Heads Up: This post is written from my personal perspective, as a white person in white supremacist society. I want to acknowledge that people of color are three times more likely than white people to face homelessness, because US policies (and ingrained racist mindsets) favor opportunity for white middle class. Deep truth, such as what I’ve found on my own journey, requires physical safety and stability. This essay is about the anchor to myself, to my own belonging, and I’m able to find it because the community that I’m surrounded by has such stability. Trying to integrate these new lessons and commit to justice has been messy, so I welcome your comments and conversations.
When I was still with my ex, I had stretched myself financially to move into our apartment. As he ended our relationship he uttered, “You can’t stay here.” I felt a pit in my stomach where a boulder dropped. I hadn’t planned for this life change.
I remember reading that Danielle LaPorte created The Desire Map because she had to. Rent money, she said. I never wanted to be in her position.
It was ironic, really. I’m a seeker obsessed with home and belonging. I’ve found Home with activists working towards a common purpose. I’ve found belonging through storytelling performances– all of us prepping to get on stage together. Sometimes it has come in physical form– hardwood floors and cascading windows that welcome sunrises. The coffee aroma that fills the air as I scribble my hopes and dreams into a journal. Belonging I’ve written about before.
As my physical world crumbled, I was terrified of the instability that I felt in my body. I crammed my belongings into two suitcases in tears and packed the rest into storage with what I called, Break-Up Brain. How did I pack the coffee maker and not the coffee pot?! A generous friend invited me to stay in her home while I figured out the next step.
The poet David Whyte says:
“It’s interesting to think that no matter how far you are from yourself,
no matter how exiled you feel from your contribution to the rest of
the world or to society — that, as a human being, all you have to
do is enumerate exactly the way you don’t feel at home in the world —
to say exactly how you don’t belong — and the moment you’ve
uttered the exact dimensionality of your exile, you’re already taking
the path back to the way, back to the place you should be.
You’re already on your way home.”
I spoke openly in trusted circles about how it was going for me, moment by moment. I was surprised at the deep feeling of being at home in myself. It seemed that where I lived didn’t matter as much. What mattered was that I didn’t deny any truth that rose up in my body. I cried when I needed to cry. I slept. I went on long walks and I worked. Belonging appeared when I was connecting with friends, family, and creating new community that cared. I found that I could hurt from the missing in my heart and in the next moment feel deeply connected to the person sipping coffee in front of me.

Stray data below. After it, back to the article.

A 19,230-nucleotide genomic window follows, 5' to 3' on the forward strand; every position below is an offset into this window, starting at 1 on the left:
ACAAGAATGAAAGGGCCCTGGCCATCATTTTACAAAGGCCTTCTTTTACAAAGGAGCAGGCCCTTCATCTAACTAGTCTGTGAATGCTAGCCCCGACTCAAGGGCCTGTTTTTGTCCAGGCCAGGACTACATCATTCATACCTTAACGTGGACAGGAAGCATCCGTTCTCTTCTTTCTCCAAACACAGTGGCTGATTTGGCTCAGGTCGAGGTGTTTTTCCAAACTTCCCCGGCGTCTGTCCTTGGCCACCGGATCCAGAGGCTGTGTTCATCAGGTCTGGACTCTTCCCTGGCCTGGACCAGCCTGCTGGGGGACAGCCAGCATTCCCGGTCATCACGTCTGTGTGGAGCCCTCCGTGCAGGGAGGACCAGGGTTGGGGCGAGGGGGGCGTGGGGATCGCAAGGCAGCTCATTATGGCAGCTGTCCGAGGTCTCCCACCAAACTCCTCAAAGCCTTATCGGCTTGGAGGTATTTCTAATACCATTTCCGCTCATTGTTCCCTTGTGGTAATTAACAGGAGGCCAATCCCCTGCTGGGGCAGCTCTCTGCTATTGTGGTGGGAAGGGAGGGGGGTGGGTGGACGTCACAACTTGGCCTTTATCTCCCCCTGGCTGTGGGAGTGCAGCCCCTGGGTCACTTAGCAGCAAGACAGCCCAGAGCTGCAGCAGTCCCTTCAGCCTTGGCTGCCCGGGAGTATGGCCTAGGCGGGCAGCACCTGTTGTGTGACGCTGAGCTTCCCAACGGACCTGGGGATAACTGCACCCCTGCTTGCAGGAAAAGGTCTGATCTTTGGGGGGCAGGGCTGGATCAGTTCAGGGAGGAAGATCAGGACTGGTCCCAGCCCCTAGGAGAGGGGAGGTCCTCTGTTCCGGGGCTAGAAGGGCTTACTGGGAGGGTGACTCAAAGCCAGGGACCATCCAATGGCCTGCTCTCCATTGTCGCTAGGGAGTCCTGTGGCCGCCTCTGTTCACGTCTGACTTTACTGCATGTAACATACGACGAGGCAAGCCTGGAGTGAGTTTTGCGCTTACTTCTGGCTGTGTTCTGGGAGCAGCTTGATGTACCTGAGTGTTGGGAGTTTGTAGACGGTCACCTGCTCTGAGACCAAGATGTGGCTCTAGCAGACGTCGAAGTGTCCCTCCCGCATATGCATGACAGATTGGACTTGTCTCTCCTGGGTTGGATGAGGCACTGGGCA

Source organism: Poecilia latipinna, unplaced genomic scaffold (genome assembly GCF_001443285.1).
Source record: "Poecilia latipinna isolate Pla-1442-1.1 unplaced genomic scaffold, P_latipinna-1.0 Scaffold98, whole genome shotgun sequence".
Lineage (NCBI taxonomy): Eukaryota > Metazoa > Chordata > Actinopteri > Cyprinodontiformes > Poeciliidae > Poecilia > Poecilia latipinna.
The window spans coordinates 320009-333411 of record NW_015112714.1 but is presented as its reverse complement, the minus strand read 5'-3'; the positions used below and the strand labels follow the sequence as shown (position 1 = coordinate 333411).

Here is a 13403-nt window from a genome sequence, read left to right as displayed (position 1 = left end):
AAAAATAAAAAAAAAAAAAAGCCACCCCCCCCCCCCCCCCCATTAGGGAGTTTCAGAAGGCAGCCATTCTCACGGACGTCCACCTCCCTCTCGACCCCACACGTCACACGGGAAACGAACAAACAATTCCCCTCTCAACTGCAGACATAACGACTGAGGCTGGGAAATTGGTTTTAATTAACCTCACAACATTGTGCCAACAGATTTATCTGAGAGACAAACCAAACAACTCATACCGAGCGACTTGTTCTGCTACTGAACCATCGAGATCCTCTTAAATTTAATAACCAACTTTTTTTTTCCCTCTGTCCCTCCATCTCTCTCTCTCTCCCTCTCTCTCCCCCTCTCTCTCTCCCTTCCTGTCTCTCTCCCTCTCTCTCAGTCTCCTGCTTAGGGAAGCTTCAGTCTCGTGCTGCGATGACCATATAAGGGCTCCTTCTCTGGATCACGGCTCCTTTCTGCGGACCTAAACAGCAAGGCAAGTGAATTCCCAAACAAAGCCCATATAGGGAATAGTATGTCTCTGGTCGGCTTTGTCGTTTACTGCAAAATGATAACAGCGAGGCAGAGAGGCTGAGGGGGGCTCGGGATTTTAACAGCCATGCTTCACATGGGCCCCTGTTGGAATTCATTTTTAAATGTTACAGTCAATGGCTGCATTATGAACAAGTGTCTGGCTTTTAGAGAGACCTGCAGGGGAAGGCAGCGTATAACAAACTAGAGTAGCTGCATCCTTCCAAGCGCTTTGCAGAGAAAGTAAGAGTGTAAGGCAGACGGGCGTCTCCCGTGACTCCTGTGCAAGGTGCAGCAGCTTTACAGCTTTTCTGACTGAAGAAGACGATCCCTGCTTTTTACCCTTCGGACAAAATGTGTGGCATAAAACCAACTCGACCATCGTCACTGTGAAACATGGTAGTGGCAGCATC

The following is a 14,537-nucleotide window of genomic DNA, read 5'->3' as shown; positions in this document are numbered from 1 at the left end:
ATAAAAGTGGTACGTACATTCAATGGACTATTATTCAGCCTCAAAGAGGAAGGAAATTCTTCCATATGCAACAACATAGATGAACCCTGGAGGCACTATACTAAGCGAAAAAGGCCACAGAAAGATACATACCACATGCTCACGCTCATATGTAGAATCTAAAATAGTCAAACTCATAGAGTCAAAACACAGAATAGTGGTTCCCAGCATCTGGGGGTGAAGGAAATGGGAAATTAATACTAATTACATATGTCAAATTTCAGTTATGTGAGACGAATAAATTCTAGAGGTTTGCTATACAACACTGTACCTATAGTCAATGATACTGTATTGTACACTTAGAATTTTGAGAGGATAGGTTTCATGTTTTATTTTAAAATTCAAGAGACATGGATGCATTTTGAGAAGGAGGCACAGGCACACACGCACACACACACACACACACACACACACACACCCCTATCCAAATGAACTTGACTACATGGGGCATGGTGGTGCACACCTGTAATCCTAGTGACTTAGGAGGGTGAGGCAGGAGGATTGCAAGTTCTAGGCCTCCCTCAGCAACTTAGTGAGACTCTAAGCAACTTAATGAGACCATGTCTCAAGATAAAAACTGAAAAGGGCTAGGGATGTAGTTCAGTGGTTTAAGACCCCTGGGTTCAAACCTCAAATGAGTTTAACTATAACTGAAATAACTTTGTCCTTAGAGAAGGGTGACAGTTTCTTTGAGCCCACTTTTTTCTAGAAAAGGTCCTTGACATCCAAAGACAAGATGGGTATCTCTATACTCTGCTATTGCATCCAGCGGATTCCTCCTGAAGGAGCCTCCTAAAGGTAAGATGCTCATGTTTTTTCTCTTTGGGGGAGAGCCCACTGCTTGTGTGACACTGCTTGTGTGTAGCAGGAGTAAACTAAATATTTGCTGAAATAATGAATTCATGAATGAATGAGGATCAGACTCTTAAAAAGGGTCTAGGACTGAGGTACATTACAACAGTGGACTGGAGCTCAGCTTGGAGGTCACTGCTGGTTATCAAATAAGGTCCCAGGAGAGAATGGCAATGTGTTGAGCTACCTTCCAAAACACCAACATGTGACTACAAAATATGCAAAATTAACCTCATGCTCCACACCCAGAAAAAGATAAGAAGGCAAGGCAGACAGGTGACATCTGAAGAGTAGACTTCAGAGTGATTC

Due to my work, I had been unknowingly cultivating deep resilience by living into healing, life-giving practices, and safe space communities. All of this has allowed me to be in deep uncertainty and still forge ahead.
I anchored to myself.
Yet sometimes in the quiet moments, I was also shocked by the shame that I felt. I had two college degrees and there I was needing help. I wanted to hide. I wanted very few people to know, to see me. More than once I called people that filled me up to tell stories of my strength back to me.
Dad, I said. I’m having a tough day, as I fought back tears in the car headed towards a meeting.
“Jess, I’ve been telling people how proud I am of you. How life has taken some turns and you took it and you started a new life in a new city and how strong that is.”
It was a reminder that I might be living in an old story, and shame is often an indicator that shadow self is showing up.
Two important things here:
I had to be present to the shame, to name it and to let it go, even as the next moment gave way to a hug or connection. I had to accept the dark and receive the light the connection in it’s moment. Both/and.
I did none of this alone. I’ve been buoyed and bolstered every step of the way. Friends opened their homes and gave me a safe and nourishing place to heal. Folks introduced me to people in my new city with open arms and open hearts. People sent cards and gifts that I kept on my nightstand as reminders of love and connection. Some friends stayed on speed dial. Others showed up at speaking events around the country. We have a collective myth in America that we have to do it alone. That the right way, the strong way, is to pull ourselves up by our bootstraps. It’s killing us. Literally.**
If you are going through something right now and it feels unstable, trust that your truth is rising up. Speak to that. If you are craving being seen, I read every response and am here to bear witness. Just reply here <3.
To your deepest belonging,
** This collective myth hurts each of us, because we stay disconnected in our shame. We don’t reach out and get resourced and supported. This also means we don’t help the most disenfranchised of our society. We are each individually suffering from this belief, and our communities and our world suffer as a result. We can change this. I’ve gotten pretty deeply involved in moving towards creating homes and changing housing policy here in the Twin Cities and want to share more as I journey.
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